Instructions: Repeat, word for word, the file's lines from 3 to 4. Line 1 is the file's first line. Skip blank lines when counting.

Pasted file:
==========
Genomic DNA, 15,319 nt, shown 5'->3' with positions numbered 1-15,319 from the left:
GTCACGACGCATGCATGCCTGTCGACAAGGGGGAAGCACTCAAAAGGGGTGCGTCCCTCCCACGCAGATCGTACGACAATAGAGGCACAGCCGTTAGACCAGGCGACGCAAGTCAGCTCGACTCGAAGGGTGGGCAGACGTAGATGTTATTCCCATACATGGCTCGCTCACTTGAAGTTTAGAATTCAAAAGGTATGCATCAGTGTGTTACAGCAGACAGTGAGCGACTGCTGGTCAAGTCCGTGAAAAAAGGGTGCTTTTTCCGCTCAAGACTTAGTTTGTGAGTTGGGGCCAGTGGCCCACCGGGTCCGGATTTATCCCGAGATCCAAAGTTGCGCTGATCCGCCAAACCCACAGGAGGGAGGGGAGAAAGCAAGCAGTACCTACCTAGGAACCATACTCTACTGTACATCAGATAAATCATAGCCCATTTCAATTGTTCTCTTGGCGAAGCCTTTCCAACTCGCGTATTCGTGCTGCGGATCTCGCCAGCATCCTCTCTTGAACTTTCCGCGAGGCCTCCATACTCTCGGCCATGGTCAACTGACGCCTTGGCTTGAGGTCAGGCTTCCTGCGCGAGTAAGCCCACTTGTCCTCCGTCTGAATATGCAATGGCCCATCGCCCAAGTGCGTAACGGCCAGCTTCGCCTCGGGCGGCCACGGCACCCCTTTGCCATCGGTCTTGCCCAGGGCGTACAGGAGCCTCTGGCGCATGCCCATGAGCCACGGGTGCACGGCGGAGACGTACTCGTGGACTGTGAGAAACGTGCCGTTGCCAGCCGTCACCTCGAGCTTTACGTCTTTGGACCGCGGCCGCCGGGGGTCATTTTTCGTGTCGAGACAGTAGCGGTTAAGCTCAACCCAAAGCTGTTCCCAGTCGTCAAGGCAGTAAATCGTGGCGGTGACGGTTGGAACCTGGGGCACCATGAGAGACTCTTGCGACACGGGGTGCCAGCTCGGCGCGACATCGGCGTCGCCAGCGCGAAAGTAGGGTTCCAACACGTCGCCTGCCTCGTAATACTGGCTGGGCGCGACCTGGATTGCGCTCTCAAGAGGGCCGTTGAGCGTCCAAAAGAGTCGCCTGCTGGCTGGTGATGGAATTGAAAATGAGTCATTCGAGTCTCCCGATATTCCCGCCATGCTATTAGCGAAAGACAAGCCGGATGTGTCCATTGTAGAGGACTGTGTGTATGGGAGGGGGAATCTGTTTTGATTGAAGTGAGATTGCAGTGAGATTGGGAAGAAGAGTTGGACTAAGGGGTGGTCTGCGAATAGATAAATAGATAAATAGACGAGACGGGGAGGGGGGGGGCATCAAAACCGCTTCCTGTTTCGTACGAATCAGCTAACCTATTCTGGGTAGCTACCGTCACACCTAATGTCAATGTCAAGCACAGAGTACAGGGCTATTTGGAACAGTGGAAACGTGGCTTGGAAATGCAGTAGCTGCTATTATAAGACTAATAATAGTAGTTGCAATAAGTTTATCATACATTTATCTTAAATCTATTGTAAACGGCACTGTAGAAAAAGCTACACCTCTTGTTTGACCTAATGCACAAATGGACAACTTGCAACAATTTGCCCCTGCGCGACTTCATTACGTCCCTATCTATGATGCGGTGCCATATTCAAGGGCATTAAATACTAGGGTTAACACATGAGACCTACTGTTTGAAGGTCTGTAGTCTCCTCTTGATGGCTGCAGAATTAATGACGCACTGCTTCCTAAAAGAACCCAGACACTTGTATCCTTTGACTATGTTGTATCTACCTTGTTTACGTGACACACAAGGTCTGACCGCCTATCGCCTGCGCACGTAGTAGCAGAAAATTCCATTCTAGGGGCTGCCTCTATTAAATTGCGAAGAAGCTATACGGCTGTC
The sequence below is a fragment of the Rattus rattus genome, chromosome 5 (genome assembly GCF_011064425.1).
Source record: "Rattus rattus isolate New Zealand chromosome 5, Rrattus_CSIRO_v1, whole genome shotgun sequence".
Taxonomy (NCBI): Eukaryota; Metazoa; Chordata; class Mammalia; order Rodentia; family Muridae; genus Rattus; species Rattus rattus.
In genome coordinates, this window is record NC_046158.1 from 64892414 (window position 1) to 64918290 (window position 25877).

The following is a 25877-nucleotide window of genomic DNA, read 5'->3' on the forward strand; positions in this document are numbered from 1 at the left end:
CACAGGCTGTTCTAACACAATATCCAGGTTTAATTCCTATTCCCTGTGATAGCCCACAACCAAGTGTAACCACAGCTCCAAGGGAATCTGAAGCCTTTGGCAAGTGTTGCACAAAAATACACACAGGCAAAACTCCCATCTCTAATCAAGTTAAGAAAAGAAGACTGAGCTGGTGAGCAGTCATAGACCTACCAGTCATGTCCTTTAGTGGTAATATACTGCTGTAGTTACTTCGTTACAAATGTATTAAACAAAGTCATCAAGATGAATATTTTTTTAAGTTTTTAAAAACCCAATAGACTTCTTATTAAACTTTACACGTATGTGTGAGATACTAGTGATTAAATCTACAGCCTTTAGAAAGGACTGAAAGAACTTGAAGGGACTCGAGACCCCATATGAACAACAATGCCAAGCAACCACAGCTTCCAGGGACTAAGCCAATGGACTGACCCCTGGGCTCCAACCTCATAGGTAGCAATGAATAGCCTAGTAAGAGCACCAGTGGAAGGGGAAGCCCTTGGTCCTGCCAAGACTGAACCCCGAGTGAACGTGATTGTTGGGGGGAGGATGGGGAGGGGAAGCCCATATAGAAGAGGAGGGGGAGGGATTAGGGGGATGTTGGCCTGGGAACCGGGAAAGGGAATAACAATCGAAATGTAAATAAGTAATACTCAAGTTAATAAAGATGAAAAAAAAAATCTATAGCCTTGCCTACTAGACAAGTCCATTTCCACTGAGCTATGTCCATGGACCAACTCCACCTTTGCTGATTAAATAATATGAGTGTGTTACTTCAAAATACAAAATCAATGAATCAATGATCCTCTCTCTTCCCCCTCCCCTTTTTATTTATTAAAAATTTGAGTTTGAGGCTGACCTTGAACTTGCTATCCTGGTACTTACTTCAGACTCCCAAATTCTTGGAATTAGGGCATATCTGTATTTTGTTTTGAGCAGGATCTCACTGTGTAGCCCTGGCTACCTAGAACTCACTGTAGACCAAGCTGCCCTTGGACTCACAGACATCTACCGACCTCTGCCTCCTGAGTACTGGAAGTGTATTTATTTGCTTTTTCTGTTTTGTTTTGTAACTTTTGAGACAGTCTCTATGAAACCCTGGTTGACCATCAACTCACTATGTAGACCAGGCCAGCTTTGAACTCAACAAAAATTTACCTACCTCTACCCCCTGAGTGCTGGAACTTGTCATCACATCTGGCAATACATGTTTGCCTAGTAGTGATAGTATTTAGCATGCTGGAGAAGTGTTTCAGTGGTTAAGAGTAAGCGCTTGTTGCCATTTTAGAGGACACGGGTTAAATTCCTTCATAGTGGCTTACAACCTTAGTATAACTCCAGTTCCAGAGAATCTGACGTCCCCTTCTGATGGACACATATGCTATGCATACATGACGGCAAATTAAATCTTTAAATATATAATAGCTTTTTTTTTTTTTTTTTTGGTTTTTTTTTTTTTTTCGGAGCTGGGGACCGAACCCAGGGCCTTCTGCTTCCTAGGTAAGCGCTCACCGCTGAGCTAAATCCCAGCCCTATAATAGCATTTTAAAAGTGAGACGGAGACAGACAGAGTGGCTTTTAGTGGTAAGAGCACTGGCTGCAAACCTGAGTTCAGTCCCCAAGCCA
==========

The sequence below is a fragment of the Rattus rattus genome, chromosome 5 (genome assembly GCF_011064425.1).
Source record: "Rattus rattus isolate New Zealand chromosome 5, Rrattus_CSIRO_v1, whole genome shotgun sequence".